Does one need to get tested for Alzheimer’s Disease if a family member has it?
September is World Alzheimer's Month and here's what you need to know about this disease.
- Total Shares
Declaring September as World Alzheimer's Month and September 21 as World Alzheimer Day was done in in 2012 with the sole intention of increasing awareness and decreasing stigma about the disease.
What is dementia?
Dementia is defined as a dysfunction of the brain, impairing multiple higher mental functions like memory, thinking, language and judgment.
Consciousness (the state of being aware of one’s surroundings) is not generally impaired in dementia. Dementia can be triggered by multiple factors, such as traumatic brain injury, vascular insults (stroke) or any other disease that affects the function of the cerebral cortex (the outer layer of the cerebrum, composed of folded grey matter that plays an important role in consciousness).
Dementia is generally mistaken as an age-related memory impairment and is generally believed to be part of the normal ageing. Age-related memory-impairment occurs in certain cases for patients above the age of 65, but it is different from dementia. With increasing awareness and availability of predictive genetic testing, more and more individuals are concerned about the risk of developing dementia, especially when a family member has been diagnosed with the same.
What is Alzheimer's dementia?
Alzheimer’s disease is one of the most common causes of dementia in the elderly, with an increasing prevalence as age advances.
Even though the German psychiatrist Alois Alzheimer identified the first case of dementia with changes in the brain as early as in 1906, it took another 50 years before the exact disease-causing mechanism for this type of dementia was identified. Patient diagnosed with Alzheimer's dementia suffers slowly-progressive memory-loss along with deterioration in language or execution.
If an individual has memory-loss and impairment in other higher mental functions, then it is essential that a neurological evaluation is done and the exact cause for dementia is ascertained. In addition to Alzheimer's dementia, there are many other causes for dementia, like Huntington's disease, Parkinson's disease, frontotemporal dementia etc.
Alzheimer’s disease is one of the most common causes of dementia in the elderly.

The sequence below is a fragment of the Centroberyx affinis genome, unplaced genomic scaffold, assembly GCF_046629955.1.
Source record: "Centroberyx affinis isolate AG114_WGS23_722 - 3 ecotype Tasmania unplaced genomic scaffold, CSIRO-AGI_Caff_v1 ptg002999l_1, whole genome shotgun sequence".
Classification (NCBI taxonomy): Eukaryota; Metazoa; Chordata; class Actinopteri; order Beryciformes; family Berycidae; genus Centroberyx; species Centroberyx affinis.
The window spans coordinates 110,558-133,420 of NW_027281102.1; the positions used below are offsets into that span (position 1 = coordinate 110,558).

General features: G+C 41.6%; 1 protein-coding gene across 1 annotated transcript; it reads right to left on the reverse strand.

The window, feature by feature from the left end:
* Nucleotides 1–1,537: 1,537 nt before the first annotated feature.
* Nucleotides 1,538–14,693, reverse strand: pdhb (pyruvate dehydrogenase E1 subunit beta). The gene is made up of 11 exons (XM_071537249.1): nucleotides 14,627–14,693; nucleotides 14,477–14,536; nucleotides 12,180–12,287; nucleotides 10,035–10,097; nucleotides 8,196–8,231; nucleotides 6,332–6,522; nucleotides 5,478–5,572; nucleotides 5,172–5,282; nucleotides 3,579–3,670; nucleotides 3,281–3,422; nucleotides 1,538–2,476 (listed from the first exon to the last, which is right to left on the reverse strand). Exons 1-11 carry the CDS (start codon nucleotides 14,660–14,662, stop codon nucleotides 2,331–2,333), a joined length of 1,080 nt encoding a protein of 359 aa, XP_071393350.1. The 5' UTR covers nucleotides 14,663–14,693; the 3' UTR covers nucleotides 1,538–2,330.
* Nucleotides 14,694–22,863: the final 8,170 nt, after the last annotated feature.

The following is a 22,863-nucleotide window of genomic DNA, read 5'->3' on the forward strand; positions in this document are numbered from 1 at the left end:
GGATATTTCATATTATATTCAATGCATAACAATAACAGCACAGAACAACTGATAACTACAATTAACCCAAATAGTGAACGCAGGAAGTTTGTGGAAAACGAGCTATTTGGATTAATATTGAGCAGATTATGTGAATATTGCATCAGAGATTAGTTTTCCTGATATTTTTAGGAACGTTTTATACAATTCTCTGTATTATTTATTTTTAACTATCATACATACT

Do I need to get tested for Alzheimer dementia?
Almost one fourth of the population above 55 years of age has, at least, one relative who suffers from dementia.
A question that is commonly asked is about the risk of developing dementia in other family members.
To answer this question, it is essential to understand the types of dementia and types of Alzheimer’s Diseases. The most common form of Alzheimer’s Disease is the late onset form where symptoms appear after the age of 60-65. Most patients who suffer from this are the only ones affected in their families. A genetic cause (where a single gene causes the symptoms is identified) is rare in such cases.
But there is a rarer form of Alzheimer’s known as early-onset Alzheimer’s Disease, where the symptoms of dementia appear before the age of 60-65. In case of multiple affected family members and more individuals with a younger age of onset of symptoms could indicate a genetic cause for Alzheimer Disease.
Such families should seek the help of trained clinical geneticists to discuss the prospects of genetic testing.
What are the types of genetic testing available for Alzheimer’s disease?
Genetic testing can be of two types. Testing can be done in symptomatic individuals in a family to look for changes in genes, which are implicated in Alzheimer’s Disease.
Testing can also be done in individuals who have not yet developed symptoms. This is called pre-symptomatic or predictive testing.
It is always advisable to go for such testing after appropriate counseling by a trained clinical geneticist. Direct-to-consumer testing for Alzheimer’s disease, offered by some private companies, should be strongly discouraged. If a genetic form of disease is suspected, the affected individual should be first tested, followed by testing for at-risk family members, after appropriate pretest and post-test counseling.
Having an affected first-degree relative (father, mother, sibling) with Alzheimer’s Disease does not necessarily mean that there is a 100 per cent chance for developing dementia in later life.
Genetic causes account for a very low percentage of total patients with Alzheimer’s Disease. The risk of developing dementia can be as high as 50 per cent when a genetic cause is identified in a family. But in a family with a single affected individual with late-onset Alzheimer Disease, the first-degree relatives (offspring, siblings) have only a twofold increase in chance of developing dementia later in life, compared to general population.
The most important aspect is to not opt for direct-to-consumer testing in laboratories and to consult a clinical geneticist before resorting to genetic testing.